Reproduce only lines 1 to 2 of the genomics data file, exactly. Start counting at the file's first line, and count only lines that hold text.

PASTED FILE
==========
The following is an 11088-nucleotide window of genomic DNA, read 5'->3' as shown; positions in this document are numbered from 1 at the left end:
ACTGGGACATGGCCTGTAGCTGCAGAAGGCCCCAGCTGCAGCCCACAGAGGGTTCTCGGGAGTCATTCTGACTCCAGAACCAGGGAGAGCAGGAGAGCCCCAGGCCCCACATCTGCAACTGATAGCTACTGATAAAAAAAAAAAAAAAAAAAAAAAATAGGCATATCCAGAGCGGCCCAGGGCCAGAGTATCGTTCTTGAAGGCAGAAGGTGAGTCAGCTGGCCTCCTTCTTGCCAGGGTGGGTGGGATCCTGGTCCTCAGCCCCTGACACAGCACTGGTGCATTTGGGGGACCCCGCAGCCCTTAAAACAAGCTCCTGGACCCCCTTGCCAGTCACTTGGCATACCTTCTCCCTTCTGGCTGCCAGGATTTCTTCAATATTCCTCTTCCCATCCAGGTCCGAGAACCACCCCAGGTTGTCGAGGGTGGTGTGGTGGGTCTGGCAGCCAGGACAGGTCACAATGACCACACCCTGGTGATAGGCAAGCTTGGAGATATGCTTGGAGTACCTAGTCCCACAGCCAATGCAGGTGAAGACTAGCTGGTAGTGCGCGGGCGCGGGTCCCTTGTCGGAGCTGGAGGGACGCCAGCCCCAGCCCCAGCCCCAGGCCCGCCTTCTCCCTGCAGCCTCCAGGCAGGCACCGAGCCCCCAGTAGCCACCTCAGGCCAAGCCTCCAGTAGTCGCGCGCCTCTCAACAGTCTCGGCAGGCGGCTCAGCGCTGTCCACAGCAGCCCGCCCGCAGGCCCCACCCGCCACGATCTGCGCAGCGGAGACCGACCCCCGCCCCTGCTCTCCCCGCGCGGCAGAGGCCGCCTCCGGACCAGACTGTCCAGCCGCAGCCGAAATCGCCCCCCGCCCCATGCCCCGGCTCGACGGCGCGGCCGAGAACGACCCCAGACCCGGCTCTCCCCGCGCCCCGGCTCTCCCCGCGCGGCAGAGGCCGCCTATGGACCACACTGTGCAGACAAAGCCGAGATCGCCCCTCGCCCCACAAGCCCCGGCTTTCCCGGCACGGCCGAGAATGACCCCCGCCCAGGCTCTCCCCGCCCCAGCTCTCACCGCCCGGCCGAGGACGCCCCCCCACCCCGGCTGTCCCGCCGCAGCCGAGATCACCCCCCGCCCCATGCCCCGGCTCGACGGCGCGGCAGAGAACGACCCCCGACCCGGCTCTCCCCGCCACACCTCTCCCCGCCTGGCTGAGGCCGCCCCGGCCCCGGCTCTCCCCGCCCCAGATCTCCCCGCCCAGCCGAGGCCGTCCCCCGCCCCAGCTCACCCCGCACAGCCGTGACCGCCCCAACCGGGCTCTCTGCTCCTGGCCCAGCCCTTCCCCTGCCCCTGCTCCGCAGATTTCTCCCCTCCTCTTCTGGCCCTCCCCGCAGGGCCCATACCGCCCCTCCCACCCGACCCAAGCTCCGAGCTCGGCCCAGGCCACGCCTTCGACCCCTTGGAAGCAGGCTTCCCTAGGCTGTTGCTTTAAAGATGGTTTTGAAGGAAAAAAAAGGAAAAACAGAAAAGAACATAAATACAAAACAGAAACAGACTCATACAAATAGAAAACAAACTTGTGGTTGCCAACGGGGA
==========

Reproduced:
The following is an 11088-nucleotide window of genomic DNA, read 5'->3' as shown; positions in this document are numbered from 1 at the left end:
ACTGGGACATGGCCTGTAGCTGCAGAAGGCCCCAGCTGCAGCCCACAGAGGGTTCTCGGGAGTCATTCTGACTCCAGAACCAGGGAGAGCAGGAGAGCCCCAGGCCCCACATCTGCAACTGATAGCTACTGATAAAAAAAAAAAAAAAAAAAAAAAATAGGCATATCCAGAGCGGCCCAGGGCCAGAGTATCGTTCTTGAAGGCAGAAGGTGAGTCAGCTGGCCTCCTTCTTGCCAGGGTGGGTGGGATCCTGGTCCTCAGCCCCTGACACAGCACTGGTGCATTTGGGGGACCCCGCAGCCCTTAAAACAAGCTCCTGGACCCCCTTGCCAGTCACTTGGCATACCTTCTCCCTTCTGGCTGCCAGGATTTCTTCAATATTCCTCTTCCCATCCAGGTCCGAGAACCACCCCAGGTTGTCGAGGGTGGTGTGGTGGGTCTGGCAGCCAGGACAGGTCACAATGACCACACCCTGGTGATAGGCAAGCTTGGAGATATGCTTGGAGTACCTAGTCCCACAGCCAATGCAGGTGAAGACTAGCTGGTAGTGCGCGGGCGCGGGTCCCTTGTCGGAGCTGGAGGGACGCCAGCCCCAGCCCCAGCCCCAGGCCCGCCTTCTCCCTGCAGCCTCCAGGCAGGCACCGAGCCCCCAGTAGCCACCTCAGGCCAAGCCTCCAGTAGTCGCGCGCCTCTCAACAGTCTCGGCAGGCGGCTCAGCGCTGTCCACAGCAGCCCGCCCGCAGGCCCCACCCGCCACGATCTGCGCAGCGGAGACCGACCCCCGCCCCTGCTCTCCCCGCGCGGCAGAGGCCGCCTCCGGACCAGACTGTCCAGCCGCAGCCGAAATCGCCCCCCGCCCCATGCCCCGGCTCGACGGCGCGGCCGAGAACGACCCCAGACCCGGCTCTCCCCGCGCCCCGGCTCTCCCCGCGCGGCAGAGGCCGCCTATGGACCACACTGTGCAGACAAAGCCGAGATCGCCCCTCGCCCCACAAGCCCCGGCTTTCCCGGCACGGCCGAGAATGACCCCCGCCCAGGCTCTCCCCGCCCCAGCTCTCACCGCCCGGCCGAGGACGCCCCCCCACCCCGGCTGTCCCGCCGCAGCCGAGATCACCCCCCGCCCCATGCCCCGGCTCGACGGCGCGGCAGAGAACGACCCCCGACCCGGCTCTCCCCGCCACACCTCTCCCCGCCTGGCTGAGGCCGCCCCGGCCCCGGCTCTCCCCGCCCCAGATCTCCCCGCCCAGCCGAGGCCGTCCCCCGCCCCAGCTCACCCCGCACAGCCGTGACCGCCCCAACCGGGCTCTCTGCTCCTGGCCCAGCCCTTCCCCTGCCCCTGCTCCGCAGATTTCTCCCCTCCTCTTCTGGCCCTCCCCGCAGGGCCCATACCGCCCCTCCCACCCGACCCAAGCTCCGAGCTCGGCCCAGGCCACGCCTTCGACCCCTTGGAAGCAGGCTTCCCTAGGCTGTTGCTTTAAAGATGGTTTTGAAGGAAAAAAAAGGAAAAACAGAAAAGAACATAAATACAAAACAGAAACAGACTCATACAAATAGAAAACAAACTTGTGGTTGCCAACGGGGA